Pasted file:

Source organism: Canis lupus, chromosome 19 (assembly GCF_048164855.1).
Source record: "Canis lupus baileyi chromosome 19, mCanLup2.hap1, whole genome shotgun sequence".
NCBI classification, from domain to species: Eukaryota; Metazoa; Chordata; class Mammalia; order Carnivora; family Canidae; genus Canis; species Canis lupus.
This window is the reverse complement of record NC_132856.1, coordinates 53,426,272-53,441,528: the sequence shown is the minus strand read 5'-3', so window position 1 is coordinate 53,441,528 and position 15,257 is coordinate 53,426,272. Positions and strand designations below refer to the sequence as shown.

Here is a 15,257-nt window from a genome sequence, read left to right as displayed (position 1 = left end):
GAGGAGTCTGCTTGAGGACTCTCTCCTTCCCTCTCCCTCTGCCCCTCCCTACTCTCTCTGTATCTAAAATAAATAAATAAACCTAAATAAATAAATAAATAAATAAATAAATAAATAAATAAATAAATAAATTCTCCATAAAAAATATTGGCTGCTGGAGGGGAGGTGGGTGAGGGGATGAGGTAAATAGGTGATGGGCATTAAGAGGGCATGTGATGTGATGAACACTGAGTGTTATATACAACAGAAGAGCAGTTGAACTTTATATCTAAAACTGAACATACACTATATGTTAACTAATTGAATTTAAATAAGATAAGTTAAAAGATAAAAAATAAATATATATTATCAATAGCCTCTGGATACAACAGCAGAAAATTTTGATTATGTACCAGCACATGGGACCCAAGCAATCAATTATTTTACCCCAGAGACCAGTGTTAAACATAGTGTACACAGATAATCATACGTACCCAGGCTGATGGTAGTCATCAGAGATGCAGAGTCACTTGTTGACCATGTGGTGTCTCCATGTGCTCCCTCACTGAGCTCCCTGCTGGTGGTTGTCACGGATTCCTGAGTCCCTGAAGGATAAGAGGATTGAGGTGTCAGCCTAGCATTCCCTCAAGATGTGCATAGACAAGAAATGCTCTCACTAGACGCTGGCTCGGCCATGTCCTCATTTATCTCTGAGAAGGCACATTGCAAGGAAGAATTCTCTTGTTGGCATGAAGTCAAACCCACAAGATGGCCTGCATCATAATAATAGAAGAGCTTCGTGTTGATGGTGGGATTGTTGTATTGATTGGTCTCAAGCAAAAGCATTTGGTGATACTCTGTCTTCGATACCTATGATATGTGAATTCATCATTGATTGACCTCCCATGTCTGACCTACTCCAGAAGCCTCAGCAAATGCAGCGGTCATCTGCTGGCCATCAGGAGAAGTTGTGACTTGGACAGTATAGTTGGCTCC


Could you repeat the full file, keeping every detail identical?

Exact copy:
Source organism: Canis lupus, chromosome 19 (assembly GCF_048164855.1).
Source record: "Canis lupus baileyi chromosome 19, mCanLup2.hap1, whole genome shotgun sequence".
NCBI classification, from domain to species: Eukaryota; Metazoa; Chordata; class Mammalia; order Carnivora; family Canidae; genus Canis; species Canis lupus.
This window is the reverse complement of record NC_132856.1, coordinates 53,426,272-53,441,528: the sequence shown is the minus strand read 5'-3', so window position 1 is coordinate 53,441,528 and position 15,257 is coordinate 53,426,272. Positions and strand designations below refer to the sequence as shown.

Here is a 15,257-nt window from a genome sequence, read left to right as displayed (position 1 = left end):
GAGGAGTCTGCTTGAGGACTCTCTCCTTCCCTCTCCCTCTGCCCCTCCCTACTCTCTCTGTATCTAAAATAAATAAATAAACCTAAATAAATAAATAAATAAATAAATAAATAAATAAATAAATAAATAAATTCTCCATAAAAAATATTGGCTGCTGGAGGGGAGGTGGGTGAGGGGATGAGGTAAATAGGTGATGGGCATTAAGAGGGCATGTGATGTGATGAACACTGAGTGTTATATACAACAGAAGAGCAGTTGAACTTTATATCTAAAACTGAACATACACTATATGTTAACTAATTGAATTTAAATAAGATAAGTTAAAAGATAAAAAATAAATATATATTATCAATAGCCTCTGGATACAACAGCAGAAAATTTTGATTATGTACCAGCACATGGGACCCAAGCAATCAATTATTTTACCCCAGAGACCAGTGTTAAACATAGTGTACACAGATAATCATACGTACCCAGGCTGATGGTAGTCATCAGAGATGCAGAGTCACTTGTTGACCATGTGGTGTCTCCATGTGCTCCCTCACTGAGCTCCCTGCTGGTGGTTGTCACGGATTCCTGAGTCCCTGAAGGATAAGAGGATTGAGGTGTCAGCCTAGCATTCCCTCAAGATGTGCATAGACAAGAAATGCTCTCACTAGACGCTGGCTCGGCCATGTCCTCATTTATCTCTGAGAAGGCACATTGCAAGGAAGAATTCTCTTGTTGGCATGAAGTCAAACCCACAAGATGGCCTGCATCATAATAATAGAAGAGCTTCGTGTTGATGGTGGGATTGTTGTATTGATTGGTCTCAAGCAAAAGCATTTGGTGATACTCTGTCTTCGATACCTATGATATGTGAATTCATCATTGATTGACCTCCCATGTCTGACCTACTCCAGAAGCCTCAGCAAATGCAGCGGTCATCTGCTGGCCATCAGGAGAAGTTGTGACTTGGACAGTATAGTTGGCTCC